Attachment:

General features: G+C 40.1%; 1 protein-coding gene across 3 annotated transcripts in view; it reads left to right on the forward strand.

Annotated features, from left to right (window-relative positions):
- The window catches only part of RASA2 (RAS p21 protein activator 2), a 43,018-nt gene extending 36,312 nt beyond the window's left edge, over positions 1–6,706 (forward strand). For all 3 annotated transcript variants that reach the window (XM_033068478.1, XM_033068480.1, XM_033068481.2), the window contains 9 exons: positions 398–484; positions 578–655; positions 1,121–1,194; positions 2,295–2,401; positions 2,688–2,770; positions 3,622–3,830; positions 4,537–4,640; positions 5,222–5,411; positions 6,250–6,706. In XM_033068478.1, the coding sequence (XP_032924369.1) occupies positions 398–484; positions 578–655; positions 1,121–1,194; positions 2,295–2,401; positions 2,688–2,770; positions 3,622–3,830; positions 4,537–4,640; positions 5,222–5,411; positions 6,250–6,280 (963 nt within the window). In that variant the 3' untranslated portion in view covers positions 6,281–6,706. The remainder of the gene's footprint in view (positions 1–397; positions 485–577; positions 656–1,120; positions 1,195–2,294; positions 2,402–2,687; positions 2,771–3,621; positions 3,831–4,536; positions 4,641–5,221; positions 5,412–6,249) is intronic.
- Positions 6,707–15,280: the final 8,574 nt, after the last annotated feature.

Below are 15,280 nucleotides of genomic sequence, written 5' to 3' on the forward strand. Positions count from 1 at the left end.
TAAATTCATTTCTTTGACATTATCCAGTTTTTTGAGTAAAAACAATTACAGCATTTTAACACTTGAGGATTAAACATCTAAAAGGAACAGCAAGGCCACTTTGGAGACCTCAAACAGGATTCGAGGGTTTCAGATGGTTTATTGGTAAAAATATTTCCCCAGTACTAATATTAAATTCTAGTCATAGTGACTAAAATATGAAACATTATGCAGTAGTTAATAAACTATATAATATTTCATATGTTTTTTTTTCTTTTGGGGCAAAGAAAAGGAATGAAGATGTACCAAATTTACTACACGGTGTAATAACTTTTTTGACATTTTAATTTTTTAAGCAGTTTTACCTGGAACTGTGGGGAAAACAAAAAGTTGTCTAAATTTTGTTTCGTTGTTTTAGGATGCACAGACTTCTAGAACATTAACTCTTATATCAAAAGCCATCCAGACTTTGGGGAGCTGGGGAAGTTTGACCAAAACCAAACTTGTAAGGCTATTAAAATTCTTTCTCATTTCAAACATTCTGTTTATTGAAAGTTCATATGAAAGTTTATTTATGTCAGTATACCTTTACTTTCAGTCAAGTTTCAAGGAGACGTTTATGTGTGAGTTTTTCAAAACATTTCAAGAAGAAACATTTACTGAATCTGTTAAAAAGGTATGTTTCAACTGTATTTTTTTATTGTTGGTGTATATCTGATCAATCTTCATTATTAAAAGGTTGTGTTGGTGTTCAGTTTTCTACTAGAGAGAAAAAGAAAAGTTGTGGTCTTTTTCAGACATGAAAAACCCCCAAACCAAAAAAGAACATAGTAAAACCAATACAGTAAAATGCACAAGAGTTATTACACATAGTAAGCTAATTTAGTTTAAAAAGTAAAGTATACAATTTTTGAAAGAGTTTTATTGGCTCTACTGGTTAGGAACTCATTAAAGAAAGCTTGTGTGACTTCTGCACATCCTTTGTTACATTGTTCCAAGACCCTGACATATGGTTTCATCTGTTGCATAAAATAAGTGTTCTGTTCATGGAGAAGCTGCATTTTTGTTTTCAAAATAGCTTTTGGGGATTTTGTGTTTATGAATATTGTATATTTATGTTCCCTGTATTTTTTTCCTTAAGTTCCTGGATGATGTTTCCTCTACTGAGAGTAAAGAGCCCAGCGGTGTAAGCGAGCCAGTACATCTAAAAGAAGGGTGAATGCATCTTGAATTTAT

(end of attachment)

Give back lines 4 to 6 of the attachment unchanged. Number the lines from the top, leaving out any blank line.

- Positions 6,707–15,280: the final 8,574 nt, after the last annotated feature.

Below are 15,280 nucleotides of genomic sequence, written 5' to 3' on the forward strand. Positions count from 1 at the left end.
TAAATTCATTTCTTTGACATTATCCAGTTTTTTGAGTAAAAACAATTACAGCATTTTAACACTTGAGGATTAAACATCTAAAAGGAACAGCAAGGCCACTTTGGAGACCTCAAACAGGATTCGAGGGTTTCAGATGGTTTATTGGTAAAAATATTTCCCCAGTACTAATATTAAATTCTAGTCATAGTGACTAAAATATGAAACATTATGCAGTAGTTAATAAACTATATAATATTTCATATGTTTTTTTTTCTTTTGGGGCAAAGAAAAGGAATGAAGATGTACCAAATTTACTACACGGTGTAATAACTTTTTTGACATTTTAATTTTTTAAGCAGTTTTACCTGGAACTGTGGGGAAAACAAAAAGTTGTCTAAATTTTGTTTCGTTGTTTTAGGATGCACAGACTTCTAGAACATTAACTCTTATATCAAAAGCCATCCAGACTTTGGGGAGCTGGGGAAGTTTGACCAAAACCAAACTTGTAAGGCTATTAAAATTCTTTCTCATTTCAAACATTCTGTTTATTGAAAGTTCATATGAAAGTTTATTTATGTCAGTATACCTTTACTTTCAGTCAAGTTTCAAGGAGACGTTTATGTGTGAGTTTTTCAAAACATTTCAAGAAGAAACATTTACTGAATCTGTTAAAAAGGTATGTTTCAACTGTATTTTTTTATTGTTGGTGTATATCTGATCAATCTTCATTATTAAAAGGTTGTGTTGGTGTTCAGTTTTCTACTAGAGAGAAAAAGAAAAGTTGTGGTCTTTTTCAGACATGAAAAACCCCCAAACCAAAAAAGAACATAGTAAAACCAATACAGTAAAATGCACAAGAGTTATTACACATAGTAAGCTAATTTAGTTTAAAAAGTAAAGTATACAATTTTTGAAAGAGTTTTATTGGCTCTACTGGTTAGGAACTCATTAAAGAAAGCTTGTGTGACTTCTGCACATCCTTTGTTACATTGTTCCAAGACCCTGACATATGGTTTCATCTGTTGCATAAAATAAGTGTTCTGTTCATGGAGAAGCTGCATTTTTGTTTTCAAAATAGCTTTTGGGGATTTTGTGTTTATGAATATTGTATATTTATGTTCCCTGTATTTTTTTCCTTAAGTTCCTGGATGATGTTTCCTCTACTGAGAGTAAAGAGCCCAGCGGTGTAAGCGAGCCAGTACATCTAAAAGAAGGGTGAATGCATCTTGAATTTAT